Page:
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Central Banks Quasi-Fiscal Policies and Inflation

  • Seok Gil Park
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    Although central banks have recently taken unconventional policy actions to try to shore up macroeconomic and financial stability, little theory is available to assess the consequences of such measures. This paper offers a theoretical model with which such policies can be analyzed. In particular, the paper shows that in the absence of the fiscal authorities' full backing of the central bank's balance sheet, strange things can happen. For instance, an exit from quantitative easing could be inflationary and central banks cannot successfully unwind inflated balance sheets. Therefore, the fiscal authorities' full backing of the monetary authorities' quasi-fiscal operations is a pre-condition for effective monetary policy.

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    Paper provided by International Monetary Fund in its series IMF Working Papers with number 12/14.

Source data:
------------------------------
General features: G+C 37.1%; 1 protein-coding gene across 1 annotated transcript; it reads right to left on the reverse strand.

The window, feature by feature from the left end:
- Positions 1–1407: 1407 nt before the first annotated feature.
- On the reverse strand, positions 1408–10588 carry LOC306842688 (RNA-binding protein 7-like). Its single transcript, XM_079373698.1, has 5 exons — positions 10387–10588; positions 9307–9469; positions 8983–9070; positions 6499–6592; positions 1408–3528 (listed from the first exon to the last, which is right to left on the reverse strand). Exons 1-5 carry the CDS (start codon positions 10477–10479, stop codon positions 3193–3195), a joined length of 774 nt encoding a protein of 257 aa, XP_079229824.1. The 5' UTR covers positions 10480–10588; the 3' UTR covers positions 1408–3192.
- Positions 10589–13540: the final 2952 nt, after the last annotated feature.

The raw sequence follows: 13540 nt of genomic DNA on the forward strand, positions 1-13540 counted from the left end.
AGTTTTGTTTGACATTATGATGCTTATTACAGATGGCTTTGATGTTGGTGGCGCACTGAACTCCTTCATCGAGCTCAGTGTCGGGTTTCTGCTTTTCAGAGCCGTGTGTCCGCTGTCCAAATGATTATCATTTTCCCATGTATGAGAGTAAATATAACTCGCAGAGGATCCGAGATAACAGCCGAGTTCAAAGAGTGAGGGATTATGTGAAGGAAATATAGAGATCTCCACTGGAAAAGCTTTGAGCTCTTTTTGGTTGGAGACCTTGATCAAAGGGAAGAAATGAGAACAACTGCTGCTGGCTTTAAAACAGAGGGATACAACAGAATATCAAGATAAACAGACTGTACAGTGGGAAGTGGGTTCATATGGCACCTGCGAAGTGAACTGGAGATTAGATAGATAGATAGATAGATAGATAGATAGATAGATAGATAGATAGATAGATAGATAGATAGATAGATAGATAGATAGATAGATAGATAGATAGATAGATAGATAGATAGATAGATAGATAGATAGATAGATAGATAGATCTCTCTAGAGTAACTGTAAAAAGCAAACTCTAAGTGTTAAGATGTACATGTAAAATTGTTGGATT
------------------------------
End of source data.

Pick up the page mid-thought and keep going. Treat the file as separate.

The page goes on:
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    Length: 35
    Date of creation: 01 Jan 2012
    Date of revision:
    Handle: RePEc:imf:imfwpa:12/14
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    1. Troy Davig & Eric M. Leeper & Hess Chung, 2005. "Monetary and fiscal policy switching," Research Working Paper RWP 05-12, Federal Reserve Bank of Kansas City.
    2. Leeper, Eric M., 1991. "Equilibria under 'active' and 'passive' monetary and fiscal policies," Journal of Monetary Economics, Elsevier, vol. 27(1), pages 129-147, February.
    3. Charles Goodhart, 1988. "The Evolution of Central Banks," MIT Press Books, The MIT Press, edition 1, volume 1, number 0262570734, June.
    4. G. A. Mackenzie & Peter Stella, 1996. "Quasi-Fiscal Operations of Public Financial Institutions," IMF Occasional Papers 142, International Monetary Fund.
    5. Berriel Tiago C & Bhattarai Saroj, 2009. "Monetary Policy and Central Bank Balance Sheet Concerns," The B.E. Journal of Macroeconomics, De Gruyter, vol. 9(1), pages 1-33, January.
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